Because of my own deep uncertainty about the future direction of interest rates, I would argue your choice to borrow 9 months early ‘locks-in’ a loan interest ‘loss’ of $3,700, whereas the rate available to you has a 50-50 chance of being higher or lower 9 months from now.  If you accept my view, then your interest cost for the next 9 months, by not borrowing, is $0, which is much more attractive than losing a guaranteed $3,700.

But what if, 9 months from now, your fixed rate jumps to 7% from today’s 5%, and you’re locking in a 10 year $100,000 loan at $7,000 a year, rather than the more attractive $5,000 a year interest cost?  Well, in that case, if you carry the full sized loan for 10 years, you’ll pay a total of $20,000 more in interest over the life of the loan.  In that stark (probably-worst-case-scenario) example you will have lost out, and you will curse my advice, as well as my children’s children.[3]

Given that the starting position of borrowing early is that you’re $3,700 poorer, however, I see many more scenarios in which you come out ahead by not borrowing early.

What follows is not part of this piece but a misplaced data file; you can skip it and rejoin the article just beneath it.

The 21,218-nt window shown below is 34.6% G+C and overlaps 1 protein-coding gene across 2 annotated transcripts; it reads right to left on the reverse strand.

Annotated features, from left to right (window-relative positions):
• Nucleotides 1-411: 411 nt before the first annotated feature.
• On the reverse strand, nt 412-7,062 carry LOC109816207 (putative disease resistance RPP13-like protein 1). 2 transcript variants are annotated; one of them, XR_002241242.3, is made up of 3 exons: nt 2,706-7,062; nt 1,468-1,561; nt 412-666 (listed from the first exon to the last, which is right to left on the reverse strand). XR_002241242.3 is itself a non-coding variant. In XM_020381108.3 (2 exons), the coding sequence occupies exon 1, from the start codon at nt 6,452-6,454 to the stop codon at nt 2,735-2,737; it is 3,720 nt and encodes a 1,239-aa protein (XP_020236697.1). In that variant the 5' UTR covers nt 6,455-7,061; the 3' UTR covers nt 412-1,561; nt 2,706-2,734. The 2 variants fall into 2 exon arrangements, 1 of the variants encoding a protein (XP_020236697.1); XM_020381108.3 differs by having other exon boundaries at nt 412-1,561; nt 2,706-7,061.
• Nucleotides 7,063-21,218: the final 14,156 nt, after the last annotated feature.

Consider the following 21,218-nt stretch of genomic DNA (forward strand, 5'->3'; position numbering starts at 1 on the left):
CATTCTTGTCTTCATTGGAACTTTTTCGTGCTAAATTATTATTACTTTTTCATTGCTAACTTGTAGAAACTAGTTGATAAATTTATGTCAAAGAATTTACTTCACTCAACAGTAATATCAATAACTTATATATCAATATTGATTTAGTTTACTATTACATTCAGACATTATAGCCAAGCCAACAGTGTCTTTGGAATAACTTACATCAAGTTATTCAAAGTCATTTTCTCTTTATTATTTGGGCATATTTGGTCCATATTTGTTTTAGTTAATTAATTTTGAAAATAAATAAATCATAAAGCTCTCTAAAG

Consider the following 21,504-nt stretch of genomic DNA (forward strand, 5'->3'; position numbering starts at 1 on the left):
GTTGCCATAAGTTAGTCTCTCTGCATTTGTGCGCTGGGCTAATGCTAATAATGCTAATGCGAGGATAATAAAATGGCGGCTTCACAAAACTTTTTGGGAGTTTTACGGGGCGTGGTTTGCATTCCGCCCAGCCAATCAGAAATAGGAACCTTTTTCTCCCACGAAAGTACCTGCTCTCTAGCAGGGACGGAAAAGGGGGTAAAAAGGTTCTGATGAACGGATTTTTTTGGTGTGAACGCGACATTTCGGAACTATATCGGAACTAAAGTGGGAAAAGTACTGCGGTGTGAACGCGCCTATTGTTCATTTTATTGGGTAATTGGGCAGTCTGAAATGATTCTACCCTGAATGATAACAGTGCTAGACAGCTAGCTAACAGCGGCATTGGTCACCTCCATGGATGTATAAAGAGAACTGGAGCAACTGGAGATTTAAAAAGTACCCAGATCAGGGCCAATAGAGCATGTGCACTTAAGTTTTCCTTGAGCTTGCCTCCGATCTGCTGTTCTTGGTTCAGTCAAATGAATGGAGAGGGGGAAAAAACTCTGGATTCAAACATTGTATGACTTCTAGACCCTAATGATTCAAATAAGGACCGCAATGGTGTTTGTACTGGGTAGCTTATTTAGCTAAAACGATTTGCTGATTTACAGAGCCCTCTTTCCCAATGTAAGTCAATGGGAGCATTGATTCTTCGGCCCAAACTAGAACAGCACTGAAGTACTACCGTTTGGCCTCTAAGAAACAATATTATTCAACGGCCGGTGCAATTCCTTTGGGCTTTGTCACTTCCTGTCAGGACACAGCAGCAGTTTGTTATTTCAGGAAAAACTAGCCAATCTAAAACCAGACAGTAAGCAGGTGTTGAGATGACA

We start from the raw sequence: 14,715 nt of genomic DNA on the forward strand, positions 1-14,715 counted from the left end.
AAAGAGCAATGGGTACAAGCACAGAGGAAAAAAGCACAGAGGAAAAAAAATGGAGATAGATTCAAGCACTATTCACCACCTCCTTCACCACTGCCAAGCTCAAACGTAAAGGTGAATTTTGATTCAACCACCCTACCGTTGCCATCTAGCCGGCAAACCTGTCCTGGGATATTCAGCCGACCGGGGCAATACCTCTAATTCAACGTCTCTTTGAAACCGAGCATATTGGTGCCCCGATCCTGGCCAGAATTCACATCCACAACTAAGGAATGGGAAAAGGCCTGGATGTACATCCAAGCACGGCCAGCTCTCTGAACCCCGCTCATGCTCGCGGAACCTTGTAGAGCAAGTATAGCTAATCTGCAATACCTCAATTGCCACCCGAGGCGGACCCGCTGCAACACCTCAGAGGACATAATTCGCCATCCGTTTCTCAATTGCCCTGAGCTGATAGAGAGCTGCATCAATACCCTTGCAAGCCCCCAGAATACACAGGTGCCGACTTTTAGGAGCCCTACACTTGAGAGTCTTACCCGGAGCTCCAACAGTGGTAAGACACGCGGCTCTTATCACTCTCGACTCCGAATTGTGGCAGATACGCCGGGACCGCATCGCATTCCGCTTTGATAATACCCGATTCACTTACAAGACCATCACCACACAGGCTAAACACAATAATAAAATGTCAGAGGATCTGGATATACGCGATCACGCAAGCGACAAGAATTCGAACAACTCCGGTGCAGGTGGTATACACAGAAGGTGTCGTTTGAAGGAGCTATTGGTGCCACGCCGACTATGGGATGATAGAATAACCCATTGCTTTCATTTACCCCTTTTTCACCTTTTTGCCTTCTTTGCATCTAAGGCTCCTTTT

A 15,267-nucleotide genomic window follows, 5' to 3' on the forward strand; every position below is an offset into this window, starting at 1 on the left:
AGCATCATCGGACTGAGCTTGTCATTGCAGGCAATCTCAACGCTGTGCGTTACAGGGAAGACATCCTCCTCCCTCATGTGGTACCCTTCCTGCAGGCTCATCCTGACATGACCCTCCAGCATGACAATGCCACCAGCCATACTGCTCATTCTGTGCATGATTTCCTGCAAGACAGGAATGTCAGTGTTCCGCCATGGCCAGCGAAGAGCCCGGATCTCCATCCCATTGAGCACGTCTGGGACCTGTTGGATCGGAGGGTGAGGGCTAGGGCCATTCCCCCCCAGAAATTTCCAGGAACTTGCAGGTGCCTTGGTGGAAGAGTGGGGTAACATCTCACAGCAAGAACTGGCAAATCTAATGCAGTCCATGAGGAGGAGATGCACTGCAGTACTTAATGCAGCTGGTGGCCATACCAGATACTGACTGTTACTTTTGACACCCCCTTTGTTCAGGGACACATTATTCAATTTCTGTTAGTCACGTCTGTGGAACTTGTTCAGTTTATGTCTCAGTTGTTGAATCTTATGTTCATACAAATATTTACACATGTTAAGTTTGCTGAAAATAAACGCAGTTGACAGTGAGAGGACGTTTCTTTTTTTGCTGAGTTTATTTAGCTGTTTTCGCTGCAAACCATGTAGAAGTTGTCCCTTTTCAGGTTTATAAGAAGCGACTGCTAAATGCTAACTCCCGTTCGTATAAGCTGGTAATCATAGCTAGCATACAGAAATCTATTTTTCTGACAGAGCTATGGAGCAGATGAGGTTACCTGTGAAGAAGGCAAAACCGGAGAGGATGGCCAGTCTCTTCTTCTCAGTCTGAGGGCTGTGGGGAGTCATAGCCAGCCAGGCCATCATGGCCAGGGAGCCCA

If you plan to pay down the loan principal faster than 10 years, for example, or rates shoot up less than 2% over 9 months, or rates stay the same, or rates go down even further, you will have broken even or ended up better off by not borrowing early.  So that’s why I wouldn’t take today’s rates.

The Longer Answer

Instead of a home equity loan locking in today’s good fixed rates, what you actually need is a home equity line of credit (HELOC) from which you can borrow money and pay down at any time.[4],[5]

When I started a business in 2004, I met with an elderly entrepreneur who gave me great advice: Obtain the largest possible home equity line I could, not because I needed it now, but, because as an entrepreneur I needed to be ready to take advantage of opportunities whenever and wherever they might arise.